We can perhaps understand the reasons Anna doesn’t talk about the Obersturmfuhrer. There are so many, the first being that Anna is a trauma survivor, and many survivors never speak about their experiences. Some of the Jewish survivors I interviewed for Steven Spielberg’s Survivors of the Shoah Foundation had not talked about their pasts for over fifty years and, once interviewed, requested their testimonies be sealed until after their deaths. Also, Anna is ashamed of her sexual relationship with the Obersturmfuhrer; she doesn’t have the emotional or psychological vocabulary to explain it even to herself, let alone her daughter. And Anna is of a generation and a culture that doesn’t talk about such things freely.
But why couldn’t Anna tell Trudy, “Your father wasn’t a Nazi; he was a heroic Jewish doctor”?
In short, poor Trudy doesn’t ask the right question. She never asks Anna, “Who was my father?”—because Trudy assumes the Obersturmfuhrer is her father. Instead, Trudy says to Anna, “Tell me about the officer.” And the Obersturmfuhrer is the one topic Anna will never, ever be able to talk about. Sadly, the chill in the women’s relationship is based upon a misunderstanding, as many such situations in life seem to be. They miss each other by inches.
3. Once Trudy finds out the truth, do the two women ever talk about Max and the past? What happens after the book is over?
No, mother and daughter never do talk about the past. Anna will never discuss it, with Trudy or with anyone. This is the vow she’s made to herself. Trudy, however, finally has the peace of knowing who she is. She has Mr. Pfeffer to go to for more detailed answers about her background. And without her daughter’s ceaseless questioning, Anna too can have relative peace.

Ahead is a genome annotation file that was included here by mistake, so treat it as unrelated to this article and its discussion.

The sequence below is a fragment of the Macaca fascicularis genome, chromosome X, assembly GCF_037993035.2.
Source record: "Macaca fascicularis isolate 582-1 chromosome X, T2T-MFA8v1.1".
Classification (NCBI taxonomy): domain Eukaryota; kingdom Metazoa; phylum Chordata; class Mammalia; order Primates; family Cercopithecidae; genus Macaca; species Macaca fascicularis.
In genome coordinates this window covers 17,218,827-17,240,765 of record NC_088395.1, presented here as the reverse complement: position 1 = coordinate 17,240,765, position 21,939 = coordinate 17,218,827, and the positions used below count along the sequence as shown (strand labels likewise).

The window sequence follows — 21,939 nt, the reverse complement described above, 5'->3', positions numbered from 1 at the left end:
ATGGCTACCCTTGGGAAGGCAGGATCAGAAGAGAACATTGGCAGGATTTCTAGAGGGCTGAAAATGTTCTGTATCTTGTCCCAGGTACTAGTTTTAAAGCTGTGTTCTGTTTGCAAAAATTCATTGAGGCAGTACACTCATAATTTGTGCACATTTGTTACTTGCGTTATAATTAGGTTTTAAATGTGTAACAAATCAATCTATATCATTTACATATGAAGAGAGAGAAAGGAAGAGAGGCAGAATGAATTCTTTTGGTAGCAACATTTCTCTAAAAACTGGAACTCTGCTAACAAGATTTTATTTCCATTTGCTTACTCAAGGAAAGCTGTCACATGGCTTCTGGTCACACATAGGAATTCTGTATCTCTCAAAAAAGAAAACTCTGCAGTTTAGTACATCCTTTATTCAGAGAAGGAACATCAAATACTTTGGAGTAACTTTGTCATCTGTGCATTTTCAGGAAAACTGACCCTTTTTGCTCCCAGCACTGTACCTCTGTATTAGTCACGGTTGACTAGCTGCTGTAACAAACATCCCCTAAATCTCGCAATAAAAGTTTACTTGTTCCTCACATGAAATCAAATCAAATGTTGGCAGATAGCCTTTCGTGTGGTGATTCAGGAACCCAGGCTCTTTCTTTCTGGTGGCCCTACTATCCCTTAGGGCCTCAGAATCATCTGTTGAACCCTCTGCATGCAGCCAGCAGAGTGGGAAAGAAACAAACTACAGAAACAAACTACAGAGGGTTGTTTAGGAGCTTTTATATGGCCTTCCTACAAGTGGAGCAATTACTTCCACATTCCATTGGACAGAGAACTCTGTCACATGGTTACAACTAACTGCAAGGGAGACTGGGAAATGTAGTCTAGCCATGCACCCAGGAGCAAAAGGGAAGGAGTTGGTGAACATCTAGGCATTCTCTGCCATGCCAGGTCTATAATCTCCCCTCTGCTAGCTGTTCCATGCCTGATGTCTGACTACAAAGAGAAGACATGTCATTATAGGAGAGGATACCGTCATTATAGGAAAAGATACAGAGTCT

Here’s what I think happens to them: Anna and Mr. Pfeffer have a lovely courtship that turns into a relationship. He buys a winter house in Florida for her with his mysterious, ill-gotten gains, and every year they fly down there, and every day at 3 PM Anna walks to the ocean in her skirted bathing suit and her bathing cap with the daisies on it and floats around, very quietly, in the water.
Trudy doesn’t get back together with Rainer. But because she’s unburdened herself of her secrets and discovered who she is, Trudy is now able to form a healthy relationship. So after a period of readjustment to get used to her new half-Jewish self—imagine finding out you were not who you thought you were after fifty-odd years—Trudy finds her man.
If you miss my German girls, take heart: in my second novel, The Stormchasers, Trudy and Anna make tiny cameo appearances.
2. Can you explain the Trudy-Rainer relationship? Why did they get together? Why did he leave?
Trudy and Rainer come together because they recognize in each other the same type of survivor—they were both wounded during the Nazi era. Theirs is a complicated relationship—initially love-hate, since what they’re attracted to is really the past in each other. But then Trudy is able to tell Rainer what she’s never been able to confide in anyone: she thinks she’s an SS officer’s daughter. And he tells her what really happened to his brother.
So why does Rainer leave? Rainer has sustained what I think of as “first-degree trauma,” meaning he believes himself to be responsible for the death of another. He truly believes he doesn’t deserve to be happy. Trudy is a “second-degree trauma survivor”; she’s been affected, but she doesn’t blame herself for causing the death of another. Her experience during the Nazi era wasn’t participatory. Trudy’s therefore able to heal once the wound has been lanced. Rainer isn’t. But they will always be in touch and be very special, close friends.
1. When will there be a movie version of Those Who Save Us?
Soon, I hope. Those Who Save Us has been optioned for a film, so my fingers are crossed that it won’t be too long before we see our casting choices for the novel on the silver screen. While I was writing Those Who Save Us, one of my favorite breaks was to walk along the Charles River and cast the characters in my mind; many of you have since played this favorite game with me at book clubs and events. Across the board, Meryl Streep is the favorite for the older Anna. The young Anna? Kate Winslet is a popular choice. I often envision Jodie Foster playing Trudy. And the one casting decision I’ve insisted on all along: for the Obersturmfuhrer, Alec Baldwin. (To see an account of my stalking Mr. Baldwin for the part in real life and how this turned out, please visit the My Date With Alec Baldwin entry on my blog.)
What are your casting choices for the characters?